CAIRO (AFP) - Tens of thousands of Egyptians took to the streets nationwide on Sunday, determined to oust Islamist President Mohamed Mursi on the anniversary of his turbulent first year in power.
In Cairo, several marches set off for Tahrir Square and to the presidential palace in the Heliopolis neighbourhood as one chant rang out round the capital: "Leave!" Anti-Mursi protests were also being staged in the coastal city of Alexandria, the Nile Delta cities of Mansura, Menuf, Tanta and Mahalla, the canal cities of Suez and Port Said and in the President's hometown of Zagazig.
In Tahrir Square, tens of thousands of people waved red cards and Egyptian flags as patriotic songs boomed from large speakers. "The people want the ouster of the regime," the opposition protesters chanted, the signature slogan of the 2011 revolt that ousted Hosni Mubarak and brought Mr Mursi to power.
"This is the second revolution, and Tahrir is the symbol of the revolution," said carpenter Ibrahim Hammouda, who came from the northern city of Damietta for the protest.
Mr Mursi's supporters had held days of demonstrations in a show of strength and vowed to continue doing so to defend his legitimacy, raising fears of confrontations. But Sunday's anti-government protests eclipsed their gathering in Cairo's Nasr City neighbourhood.
Police and troops have deployed at key buildings nationwide, security officials said, and the health ministry said hospitals are on high alert in case of violence. A senior security official said the Suez Canal, the vital waterway connecting the Mediterranean with the Red Sea, is under "maximum security". Banks and most offices closed for the day.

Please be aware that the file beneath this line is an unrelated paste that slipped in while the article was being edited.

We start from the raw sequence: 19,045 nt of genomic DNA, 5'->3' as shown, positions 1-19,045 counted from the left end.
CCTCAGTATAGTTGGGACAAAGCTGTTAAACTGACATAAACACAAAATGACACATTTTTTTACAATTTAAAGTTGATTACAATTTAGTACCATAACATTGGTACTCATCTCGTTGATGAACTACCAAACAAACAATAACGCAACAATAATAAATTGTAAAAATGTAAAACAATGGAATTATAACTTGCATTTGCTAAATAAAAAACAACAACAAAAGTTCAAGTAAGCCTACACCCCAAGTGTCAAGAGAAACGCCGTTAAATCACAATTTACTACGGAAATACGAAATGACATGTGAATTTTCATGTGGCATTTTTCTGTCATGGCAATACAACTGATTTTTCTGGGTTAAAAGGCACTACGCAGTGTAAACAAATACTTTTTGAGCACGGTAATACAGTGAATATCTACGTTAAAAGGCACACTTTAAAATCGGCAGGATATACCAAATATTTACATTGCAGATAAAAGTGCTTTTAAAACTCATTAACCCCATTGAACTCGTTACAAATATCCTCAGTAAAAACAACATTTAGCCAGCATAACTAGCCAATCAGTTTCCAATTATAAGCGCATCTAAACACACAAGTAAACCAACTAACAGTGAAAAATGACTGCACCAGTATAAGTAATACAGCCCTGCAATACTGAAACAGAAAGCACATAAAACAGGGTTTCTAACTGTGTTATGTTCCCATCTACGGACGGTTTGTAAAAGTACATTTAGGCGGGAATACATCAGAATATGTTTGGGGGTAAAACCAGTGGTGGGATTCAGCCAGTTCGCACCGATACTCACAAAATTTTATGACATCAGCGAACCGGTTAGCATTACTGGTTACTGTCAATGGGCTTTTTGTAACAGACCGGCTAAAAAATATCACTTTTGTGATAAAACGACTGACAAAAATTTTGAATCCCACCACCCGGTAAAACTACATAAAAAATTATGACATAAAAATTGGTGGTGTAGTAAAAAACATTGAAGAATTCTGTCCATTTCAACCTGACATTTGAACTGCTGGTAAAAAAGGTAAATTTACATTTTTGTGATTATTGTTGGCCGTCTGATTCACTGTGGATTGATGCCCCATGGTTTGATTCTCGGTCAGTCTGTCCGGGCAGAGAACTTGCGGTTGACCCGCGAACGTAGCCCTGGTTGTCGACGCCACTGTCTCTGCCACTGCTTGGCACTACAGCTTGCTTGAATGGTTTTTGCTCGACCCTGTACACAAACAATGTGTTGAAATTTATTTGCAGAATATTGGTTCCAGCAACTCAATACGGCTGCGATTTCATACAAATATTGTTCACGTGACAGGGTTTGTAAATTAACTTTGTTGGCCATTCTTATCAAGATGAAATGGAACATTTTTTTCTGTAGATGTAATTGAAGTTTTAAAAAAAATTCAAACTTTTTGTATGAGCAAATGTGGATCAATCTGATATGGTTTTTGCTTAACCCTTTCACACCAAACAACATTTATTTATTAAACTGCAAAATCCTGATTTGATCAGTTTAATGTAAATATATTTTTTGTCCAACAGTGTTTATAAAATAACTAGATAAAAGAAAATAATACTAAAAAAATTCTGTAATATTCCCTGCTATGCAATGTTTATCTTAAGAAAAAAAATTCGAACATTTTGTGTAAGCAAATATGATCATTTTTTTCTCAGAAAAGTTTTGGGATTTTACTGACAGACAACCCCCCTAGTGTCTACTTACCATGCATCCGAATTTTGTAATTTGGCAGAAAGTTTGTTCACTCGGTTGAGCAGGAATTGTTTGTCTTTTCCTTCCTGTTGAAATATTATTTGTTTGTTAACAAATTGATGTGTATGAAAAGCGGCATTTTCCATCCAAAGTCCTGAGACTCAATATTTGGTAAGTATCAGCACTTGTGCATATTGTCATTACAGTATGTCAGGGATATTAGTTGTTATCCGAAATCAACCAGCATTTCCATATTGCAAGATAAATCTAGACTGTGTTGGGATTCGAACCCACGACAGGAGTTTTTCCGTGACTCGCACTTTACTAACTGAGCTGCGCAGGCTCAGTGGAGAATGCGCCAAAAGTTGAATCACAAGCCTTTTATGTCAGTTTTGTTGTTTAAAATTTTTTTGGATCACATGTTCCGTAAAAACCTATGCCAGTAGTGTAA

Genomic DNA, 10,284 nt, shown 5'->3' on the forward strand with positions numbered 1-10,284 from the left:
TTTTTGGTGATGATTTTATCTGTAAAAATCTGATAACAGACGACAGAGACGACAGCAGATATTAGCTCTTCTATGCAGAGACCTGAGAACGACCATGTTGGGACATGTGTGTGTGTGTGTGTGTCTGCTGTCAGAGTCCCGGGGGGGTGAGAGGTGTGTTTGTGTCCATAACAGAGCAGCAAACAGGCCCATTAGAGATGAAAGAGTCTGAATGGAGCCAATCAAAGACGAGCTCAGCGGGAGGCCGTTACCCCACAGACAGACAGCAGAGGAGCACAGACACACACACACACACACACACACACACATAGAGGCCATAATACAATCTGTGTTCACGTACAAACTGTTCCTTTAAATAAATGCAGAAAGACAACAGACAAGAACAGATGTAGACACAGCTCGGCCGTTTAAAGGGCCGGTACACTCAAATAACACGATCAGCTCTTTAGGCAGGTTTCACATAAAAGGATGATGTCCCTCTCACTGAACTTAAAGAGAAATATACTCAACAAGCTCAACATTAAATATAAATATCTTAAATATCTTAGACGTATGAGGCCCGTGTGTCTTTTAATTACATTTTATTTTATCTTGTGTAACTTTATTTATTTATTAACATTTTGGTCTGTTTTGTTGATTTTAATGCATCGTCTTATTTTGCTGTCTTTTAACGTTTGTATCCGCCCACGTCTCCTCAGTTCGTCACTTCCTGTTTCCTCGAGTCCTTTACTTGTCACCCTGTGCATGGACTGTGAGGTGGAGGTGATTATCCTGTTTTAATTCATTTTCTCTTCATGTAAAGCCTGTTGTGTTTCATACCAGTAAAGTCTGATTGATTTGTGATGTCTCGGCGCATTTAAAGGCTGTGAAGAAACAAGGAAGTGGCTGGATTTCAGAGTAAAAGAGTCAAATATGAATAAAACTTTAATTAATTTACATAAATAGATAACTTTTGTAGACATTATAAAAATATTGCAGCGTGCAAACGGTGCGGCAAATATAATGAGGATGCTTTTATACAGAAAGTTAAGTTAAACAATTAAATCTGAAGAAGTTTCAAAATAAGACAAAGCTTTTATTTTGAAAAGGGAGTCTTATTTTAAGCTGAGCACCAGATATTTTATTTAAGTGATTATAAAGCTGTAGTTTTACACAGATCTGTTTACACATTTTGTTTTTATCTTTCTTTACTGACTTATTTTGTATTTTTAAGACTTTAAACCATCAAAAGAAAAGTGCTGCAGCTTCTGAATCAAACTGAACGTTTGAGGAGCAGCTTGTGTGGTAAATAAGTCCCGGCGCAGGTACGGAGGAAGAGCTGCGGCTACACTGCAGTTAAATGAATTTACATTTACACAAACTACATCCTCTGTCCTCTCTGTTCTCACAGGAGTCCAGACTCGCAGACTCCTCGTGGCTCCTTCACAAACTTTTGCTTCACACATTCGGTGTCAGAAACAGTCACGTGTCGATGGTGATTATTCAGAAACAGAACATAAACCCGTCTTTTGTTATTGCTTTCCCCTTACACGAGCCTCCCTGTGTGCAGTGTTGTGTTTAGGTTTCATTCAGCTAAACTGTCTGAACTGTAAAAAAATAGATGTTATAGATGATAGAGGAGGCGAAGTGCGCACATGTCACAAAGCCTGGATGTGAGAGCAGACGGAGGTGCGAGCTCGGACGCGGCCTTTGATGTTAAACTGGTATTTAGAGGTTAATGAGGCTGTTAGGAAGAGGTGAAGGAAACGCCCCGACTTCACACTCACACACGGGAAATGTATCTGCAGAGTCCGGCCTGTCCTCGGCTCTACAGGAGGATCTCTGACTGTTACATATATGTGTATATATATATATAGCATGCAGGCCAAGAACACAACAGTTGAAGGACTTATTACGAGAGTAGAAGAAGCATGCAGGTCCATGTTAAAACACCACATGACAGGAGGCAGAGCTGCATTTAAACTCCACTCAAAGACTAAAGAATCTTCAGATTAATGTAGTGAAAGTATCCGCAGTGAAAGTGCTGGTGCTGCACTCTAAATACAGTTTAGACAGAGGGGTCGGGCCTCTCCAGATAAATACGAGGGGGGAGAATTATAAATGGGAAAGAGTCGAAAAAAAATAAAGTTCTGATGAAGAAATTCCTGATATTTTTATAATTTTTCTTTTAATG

The grassroots movement Tamarod - Arabic for rebellion - claims to have collected millions of signatures to a petition demanding Mursi's resignation and new elections. Posters urging people to join anti-Mursi protests have sprung up around Cairo, plastered on walls and stuck on car windows, along with "June 30" graffiti.
The week ahead of the showdown has seen eight people, including an American, killed, and scores more injured as rival demonstrators clashed.
Mr Mursi, previously a senior Muslim Brotherhood leader, is Egypt's first freely elected president, catapulted to power by the 2011 uprising that ended three decades of authoritarian Mubarak rule. His opponents accuse him of betraying the revolution by concentrating power in Islamist hands and of sending the economy into free fall.
Mr Mursi's supporters say he inherited many problems from a corrupt regime, and that he should be allowed to complete his term which ends in 2016. Any attempt to remove him from office, they argue, is a coup against democracy.